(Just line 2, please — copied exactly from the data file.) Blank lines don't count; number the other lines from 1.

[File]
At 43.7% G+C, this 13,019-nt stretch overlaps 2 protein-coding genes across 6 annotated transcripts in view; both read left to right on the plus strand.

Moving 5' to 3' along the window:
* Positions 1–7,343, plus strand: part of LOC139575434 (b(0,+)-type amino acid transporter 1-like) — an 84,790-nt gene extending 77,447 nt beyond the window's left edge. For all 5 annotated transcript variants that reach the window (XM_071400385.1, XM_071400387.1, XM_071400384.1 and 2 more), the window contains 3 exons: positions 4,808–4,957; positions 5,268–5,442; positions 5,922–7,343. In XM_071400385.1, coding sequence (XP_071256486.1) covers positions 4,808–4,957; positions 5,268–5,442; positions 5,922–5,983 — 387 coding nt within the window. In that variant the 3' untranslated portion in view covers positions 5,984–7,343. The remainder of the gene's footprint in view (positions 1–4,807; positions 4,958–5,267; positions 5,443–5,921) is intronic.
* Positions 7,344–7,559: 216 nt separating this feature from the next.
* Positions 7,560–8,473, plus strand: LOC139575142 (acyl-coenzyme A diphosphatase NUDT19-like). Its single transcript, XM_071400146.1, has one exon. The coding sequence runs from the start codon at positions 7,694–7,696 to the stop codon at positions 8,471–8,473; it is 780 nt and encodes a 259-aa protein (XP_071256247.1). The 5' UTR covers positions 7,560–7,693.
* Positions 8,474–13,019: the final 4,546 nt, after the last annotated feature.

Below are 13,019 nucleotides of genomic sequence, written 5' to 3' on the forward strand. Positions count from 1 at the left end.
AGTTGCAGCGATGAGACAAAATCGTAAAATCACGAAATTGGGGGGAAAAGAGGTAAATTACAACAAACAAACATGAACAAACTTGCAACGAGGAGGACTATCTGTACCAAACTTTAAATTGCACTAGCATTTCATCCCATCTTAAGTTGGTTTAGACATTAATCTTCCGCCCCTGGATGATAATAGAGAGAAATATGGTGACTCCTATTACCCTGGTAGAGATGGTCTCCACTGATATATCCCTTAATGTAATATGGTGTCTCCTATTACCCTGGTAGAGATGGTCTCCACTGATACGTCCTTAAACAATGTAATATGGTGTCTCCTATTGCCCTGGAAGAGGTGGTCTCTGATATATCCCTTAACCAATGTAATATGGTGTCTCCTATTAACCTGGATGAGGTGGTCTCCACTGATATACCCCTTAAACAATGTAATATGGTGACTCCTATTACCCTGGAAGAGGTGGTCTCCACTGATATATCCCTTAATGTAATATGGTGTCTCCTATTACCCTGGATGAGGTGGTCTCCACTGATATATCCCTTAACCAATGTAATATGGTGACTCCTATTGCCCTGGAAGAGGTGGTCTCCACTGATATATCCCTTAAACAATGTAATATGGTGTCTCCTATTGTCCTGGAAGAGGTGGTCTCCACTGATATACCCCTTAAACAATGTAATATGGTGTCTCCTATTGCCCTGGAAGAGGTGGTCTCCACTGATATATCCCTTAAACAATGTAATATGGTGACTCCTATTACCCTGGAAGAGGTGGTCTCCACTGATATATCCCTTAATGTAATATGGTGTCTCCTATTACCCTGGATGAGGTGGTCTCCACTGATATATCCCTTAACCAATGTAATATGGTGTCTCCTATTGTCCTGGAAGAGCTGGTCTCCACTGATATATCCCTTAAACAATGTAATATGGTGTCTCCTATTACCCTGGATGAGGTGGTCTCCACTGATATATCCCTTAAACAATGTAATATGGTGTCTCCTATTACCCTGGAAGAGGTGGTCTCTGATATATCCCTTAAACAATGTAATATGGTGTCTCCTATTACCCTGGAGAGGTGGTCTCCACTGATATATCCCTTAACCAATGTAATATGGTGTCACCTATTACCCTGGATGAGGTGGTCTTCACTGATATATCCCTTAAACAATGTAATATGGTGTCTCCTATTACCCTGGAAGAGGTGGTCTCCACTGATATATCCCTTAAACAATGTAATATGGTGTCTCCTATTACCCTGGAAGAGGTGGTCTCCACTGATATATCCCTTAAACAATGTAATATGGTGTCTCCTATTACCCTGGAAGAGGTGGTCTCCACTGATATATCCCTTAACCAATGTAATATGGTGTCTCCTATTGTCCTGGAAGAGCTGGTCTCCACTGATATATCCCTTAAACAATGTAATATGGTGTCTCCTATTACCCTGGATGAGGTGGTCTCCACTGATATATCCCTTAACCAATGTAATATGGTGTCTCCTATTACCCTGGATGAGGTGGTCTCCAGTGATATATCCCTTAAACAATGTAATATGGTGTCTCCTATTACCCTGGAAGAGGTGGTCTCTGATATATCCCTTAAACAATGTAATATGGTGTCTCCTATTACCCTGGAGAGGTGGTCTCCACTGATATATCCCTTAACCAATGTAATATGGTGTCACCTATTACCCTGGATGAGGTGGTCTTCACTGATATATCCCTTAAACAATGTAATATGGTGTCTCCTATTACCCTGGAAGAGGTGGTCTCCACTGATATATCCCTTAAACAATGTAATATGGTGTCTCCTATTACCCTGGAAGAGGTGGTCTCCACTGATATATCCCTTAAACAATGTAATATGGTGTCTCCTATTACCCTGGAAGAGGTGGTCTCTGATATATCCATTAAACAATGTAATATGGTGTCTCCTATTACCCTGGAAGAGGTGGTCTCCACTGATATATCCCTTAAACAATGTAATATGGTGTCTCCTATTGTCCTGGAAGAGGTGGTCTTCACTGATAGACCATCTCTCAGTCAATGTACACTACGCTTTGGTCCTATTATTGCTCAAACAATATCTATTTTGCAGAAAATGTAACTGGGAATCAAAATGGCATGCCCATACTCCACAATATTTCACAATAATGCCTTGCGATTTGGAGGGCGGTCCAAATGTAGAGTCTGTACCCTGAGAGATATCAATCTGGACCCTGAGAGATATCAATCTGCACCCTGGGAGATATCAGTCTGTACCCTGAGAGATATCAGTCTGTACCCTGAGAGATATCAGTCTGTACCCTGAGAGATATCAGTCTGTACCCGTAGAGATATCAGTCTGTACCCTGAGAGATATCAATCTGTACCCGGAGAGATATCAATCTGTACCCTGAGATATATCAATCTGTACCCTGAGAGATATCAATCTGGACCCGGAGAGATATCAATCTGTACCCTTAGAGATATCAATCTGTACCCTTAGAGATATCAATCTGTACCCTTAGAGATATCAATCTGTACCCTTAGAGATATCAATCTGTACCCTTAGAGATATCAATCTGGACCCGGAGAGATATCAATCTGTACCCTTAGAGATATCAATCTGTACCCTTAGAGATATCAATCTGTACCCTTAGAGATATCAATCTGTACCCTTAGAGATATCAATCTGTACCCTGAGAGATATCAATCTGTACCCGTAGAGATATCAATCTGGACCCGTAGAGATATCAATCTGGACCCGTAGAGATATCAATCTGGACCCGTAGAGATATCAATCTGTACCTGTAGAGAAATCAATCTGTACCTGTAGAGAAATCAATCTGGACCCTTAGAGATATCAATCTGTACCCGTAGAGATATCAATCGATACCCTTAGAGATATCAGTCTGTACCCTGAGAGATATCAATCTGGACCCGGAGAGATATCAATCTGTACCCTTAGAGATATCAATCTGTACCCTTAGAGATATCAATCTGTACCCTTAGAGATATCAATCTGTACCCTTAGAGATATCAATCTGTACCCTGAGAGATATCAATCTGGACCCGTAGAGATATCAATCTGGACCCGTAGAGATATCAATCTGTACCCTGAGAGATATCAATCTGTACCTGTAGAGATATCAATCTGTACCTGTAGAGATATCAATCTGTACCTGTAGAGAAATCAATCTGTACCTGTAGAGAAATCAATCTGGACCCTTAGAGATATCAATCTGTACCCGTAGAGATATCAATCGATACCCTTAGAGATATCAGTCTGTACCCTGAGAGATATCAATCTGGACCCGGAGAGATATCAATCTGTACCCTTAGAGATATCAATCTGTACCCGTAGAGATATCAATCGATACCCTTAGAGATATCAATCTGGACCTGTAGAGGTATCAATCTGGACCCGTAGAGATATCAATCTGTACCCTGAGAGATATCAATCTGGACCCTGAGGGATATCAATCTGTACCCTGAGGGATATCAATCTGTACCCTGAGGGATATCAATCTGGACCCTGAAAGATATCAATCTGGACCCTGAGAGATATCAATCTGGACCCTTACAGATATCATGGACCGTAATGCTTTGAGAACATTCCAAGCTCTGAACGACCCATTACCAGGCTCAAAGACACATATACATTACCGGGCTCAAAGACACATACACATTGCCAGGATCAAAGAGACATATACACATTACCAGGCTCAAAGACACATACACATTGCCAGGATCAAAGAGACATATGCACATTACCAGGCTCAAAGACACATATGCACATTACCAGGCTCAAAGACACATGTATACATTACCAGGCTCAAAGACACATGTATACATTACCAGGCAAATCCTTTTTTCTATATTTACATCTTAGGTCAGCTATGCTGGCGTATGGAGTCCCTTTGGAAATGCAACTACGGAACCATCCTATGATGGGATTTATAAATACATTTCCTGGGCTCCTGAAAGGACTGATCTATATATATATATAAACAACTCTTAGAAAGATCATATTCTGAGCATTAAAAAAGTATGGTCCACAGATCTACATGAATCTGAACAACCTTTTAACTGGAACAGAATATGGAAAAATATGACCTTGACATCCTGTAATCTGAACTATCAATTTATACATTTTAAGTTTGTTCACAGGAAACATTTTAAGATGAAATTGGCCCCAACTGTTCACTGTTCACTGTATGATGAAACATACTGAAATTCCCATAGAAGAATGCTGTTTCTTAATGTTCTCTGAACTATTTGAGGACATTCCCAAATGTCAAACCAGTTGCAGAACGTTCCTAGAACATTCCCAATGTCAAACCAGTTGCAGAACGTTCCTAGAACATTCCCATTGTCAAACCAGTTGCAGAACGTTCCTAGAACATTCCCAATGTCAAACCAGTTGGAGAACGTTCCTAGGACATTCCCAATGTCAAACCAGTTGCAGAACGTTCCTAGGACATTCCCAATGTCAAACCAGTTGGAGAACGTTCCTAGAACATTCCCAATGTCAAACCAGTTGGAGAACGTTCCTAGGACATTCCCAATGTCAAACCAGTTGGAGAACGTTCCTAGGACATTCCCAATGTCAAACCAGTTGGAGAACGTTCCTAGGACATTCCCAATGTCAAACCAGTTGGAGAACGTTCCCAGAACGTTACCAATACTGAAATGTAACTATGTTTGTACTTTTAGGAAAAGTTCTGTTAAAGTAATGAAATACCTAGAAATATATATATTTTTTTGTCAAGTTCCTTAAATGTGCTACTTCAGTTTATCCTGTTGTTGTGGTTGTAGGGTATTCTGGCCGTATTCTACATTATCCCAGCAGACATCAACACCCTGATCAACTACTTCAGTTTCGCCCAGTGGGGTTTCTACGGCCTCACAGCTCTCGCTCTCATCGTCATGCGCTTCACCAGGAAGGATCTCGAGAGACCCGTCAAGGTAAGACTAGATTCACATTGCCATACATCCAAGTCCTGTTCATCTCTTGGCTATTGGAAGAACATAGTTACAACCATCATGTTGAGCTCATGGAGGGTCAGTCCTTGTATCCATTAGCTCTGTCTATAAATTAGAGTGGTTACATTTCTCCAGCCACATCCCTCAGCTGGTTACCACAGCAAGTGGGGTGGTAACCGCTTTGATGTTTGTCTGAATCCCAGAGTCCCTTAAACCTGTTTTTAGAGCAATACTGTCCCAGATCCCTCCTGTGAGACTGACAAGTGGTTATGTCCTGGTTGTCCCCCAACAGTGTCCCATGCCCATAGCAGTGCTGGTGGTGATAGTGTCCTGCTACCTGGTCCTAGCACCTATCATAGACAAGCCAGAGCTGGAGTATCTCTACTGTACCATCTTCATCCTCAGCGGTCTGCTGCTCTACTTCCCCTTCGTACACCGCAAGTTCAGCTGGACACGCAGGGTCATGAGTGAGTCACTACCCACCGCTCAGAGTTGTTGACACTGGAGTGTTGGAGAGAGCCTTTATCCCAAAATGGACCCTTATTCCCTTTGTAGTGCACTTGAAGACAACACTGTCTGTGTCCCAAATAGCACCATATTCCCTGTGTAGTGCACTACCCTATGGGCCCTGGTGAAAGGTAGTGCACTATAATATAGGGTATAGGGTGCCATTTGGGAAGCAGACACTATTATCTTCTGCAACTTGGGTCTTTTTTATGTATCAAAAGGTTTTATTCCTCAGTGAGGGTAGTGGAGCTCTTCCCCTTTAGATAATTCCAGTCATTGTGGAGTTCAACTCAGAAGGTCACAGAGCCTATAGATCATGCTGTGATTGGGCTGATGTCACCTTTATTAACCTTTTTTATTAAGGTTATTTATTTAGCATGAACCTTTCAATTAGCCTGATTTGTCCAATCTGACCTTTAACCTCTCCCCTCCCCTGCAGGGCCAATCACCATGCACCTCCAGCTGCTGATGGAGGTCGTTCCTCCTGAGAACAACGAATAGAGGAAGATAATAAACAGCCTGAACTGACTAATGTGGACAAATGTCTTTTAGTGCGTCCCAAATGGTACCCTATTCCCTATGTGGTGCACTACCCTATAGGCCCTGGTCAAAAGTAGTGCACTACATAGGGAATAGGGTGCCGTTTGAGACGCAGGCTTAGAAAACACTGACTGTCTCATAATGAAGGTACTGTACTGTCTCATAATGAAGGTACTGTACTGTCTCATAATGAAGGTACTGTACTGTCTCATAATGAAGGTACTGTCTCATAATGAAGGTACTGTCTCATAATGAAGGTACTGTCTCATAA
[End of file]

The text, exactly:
Moving 5' to 3' along the window: